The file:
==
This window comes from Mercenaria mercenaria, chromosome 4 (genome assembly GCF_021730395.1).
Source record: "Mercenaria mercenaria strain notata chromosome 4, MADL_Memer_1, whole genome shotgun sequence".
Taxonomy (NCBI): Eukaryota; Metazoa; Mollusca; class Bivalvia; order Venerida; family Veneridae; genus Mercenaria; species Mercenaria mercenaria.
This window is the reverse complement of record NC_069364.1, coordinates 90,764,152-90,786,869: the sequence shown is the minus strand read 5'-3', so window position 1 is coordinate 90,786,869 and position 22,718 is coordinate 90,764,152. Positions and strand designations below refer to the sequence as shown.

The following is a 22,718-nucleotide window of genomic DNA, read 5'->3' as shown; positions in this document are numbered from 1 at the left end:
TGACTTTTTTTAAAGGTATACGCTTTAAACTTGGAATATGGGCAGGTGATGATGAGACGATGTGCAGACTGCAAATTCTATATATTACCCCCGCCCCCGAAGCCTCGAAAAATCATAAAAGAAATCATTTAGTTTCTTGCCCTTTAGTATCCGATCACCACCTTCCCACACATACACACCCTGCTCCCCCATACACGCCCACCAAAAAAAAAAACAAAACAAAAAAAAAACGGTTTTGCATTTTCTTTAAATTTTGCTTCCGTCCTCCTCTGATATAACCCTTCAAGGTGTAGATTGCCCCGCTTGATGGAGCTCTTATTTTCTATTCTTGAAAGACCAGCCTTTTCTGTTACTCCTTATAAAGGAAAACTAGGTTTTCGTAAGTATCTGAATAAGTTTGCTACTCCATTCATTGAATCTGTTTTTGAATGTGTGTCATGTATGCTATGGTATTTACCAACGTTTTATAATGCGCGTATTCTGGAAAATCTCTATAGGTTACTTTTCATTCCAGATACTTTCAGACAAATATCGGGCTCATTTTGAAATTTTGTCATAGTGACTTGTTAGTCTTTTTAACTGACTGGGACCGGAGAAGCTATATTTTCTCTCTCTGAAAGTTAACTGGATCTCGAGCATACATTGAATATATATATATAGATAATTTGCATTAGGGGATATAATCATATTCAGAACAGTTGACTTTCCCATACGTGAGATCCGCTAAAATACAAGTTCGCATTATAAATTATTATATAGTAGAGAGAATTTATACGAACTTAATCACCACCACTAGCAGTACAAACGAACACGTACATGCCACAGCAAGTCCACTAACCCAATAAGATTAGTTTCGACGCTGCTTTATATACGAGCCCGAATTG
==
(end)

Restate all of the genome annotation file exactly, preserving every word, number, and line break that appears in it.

This window comes from Mercenaria mercenaria, chromosome 4 (genome assembly GCF_021730395.1).
Source record: "Mercenaria mercenaria strain notata chromosome 4, MADL_Memer_1, whole genome shotgun sequence".
Taxonomy (NCBI): Eukaryota; Metazoa; Mollusca; class Bivalvia; order Venerida; family Veneridae; genus Mercenaria; species Mercenaria mercenaria.
This window is the reverse complement of record NC_069364.1, coordinates 90,764,152-90,786,869: the sequence shown is the minus strand read 5'-3', so window position 1 is coordinate 90,786,869 and position 22,718 is coordinate 90,764,152. Positions and strand designations below refer to the sequence as shown.

The following is a 22,718-nucleotide window of genomic DNA, read 5'->3' as shown; positions in this document are numbered from 1 at the left end:
TGACTTTTTTTAAAGGTATACGCTTTAAACTTGGAATATGGGCAGGTGATGATGAGACGATGTGCAGACTGCAAATTCTATATATTACCCCCGCCCCCGAAGCCTCGAAAAATCATAAAAGAAATCATTTAGTTTCTTGCCCTTTAGTATCCGATCACCACCTTCCCACACATACACACCCTGCTCCCCCATACACGCCCACCAAAAAAAAAAACAAAACAAAAAAAAAACGGTTTTGCATTTTCTTTAAATTTTGCTTCCGTCCTCCTCTGATATAACCCTTCAAGGTGTAGATTGCCCCGCTTGATGGAGCTCTTATTTTCTATTCTTGAAAGACCAGCCTTTTCTGTTACTCCTTATAAAGGAAAACTAGGTTTTCGTAAGTATCTGAATAAGTTTGCTACTCCATTCATTGAATCTGTTTTTGAATGTGTGTCATGTATGCTATGGTATTTACCAACGTTTTATAATGCGCGTATTCTGGAAAATCTCTATAGGTTACTTTTCATTCCAGATACTTTCAGACAAATATCGGGCTCATTTTGAAATTTTGTCATAGTGACTTGTTAGTCTTTTTAACTGACTGGGACCGGAGAAGCTATATTTTCTCTCTCTGAAAGTTAACTGGATCTCGAGCATACATTGAATATATATATATAGATAATTTGCATTAGGGGATATAATCATATTCAGAACAGTTGACTTTCCCATACGTGAGATCCGCTAAAATACAAGTTCGCATTATAAATTATTATATAGTAGAGAGAATTTATACGAACTTAATCACCACCACTAGCAGTACAAACGAACACGTACATGCCACAGCAAGTCCACTAACCCAATAAGATTAGTTTCGACGCTGCTTTATATACGAGCCCGAATTG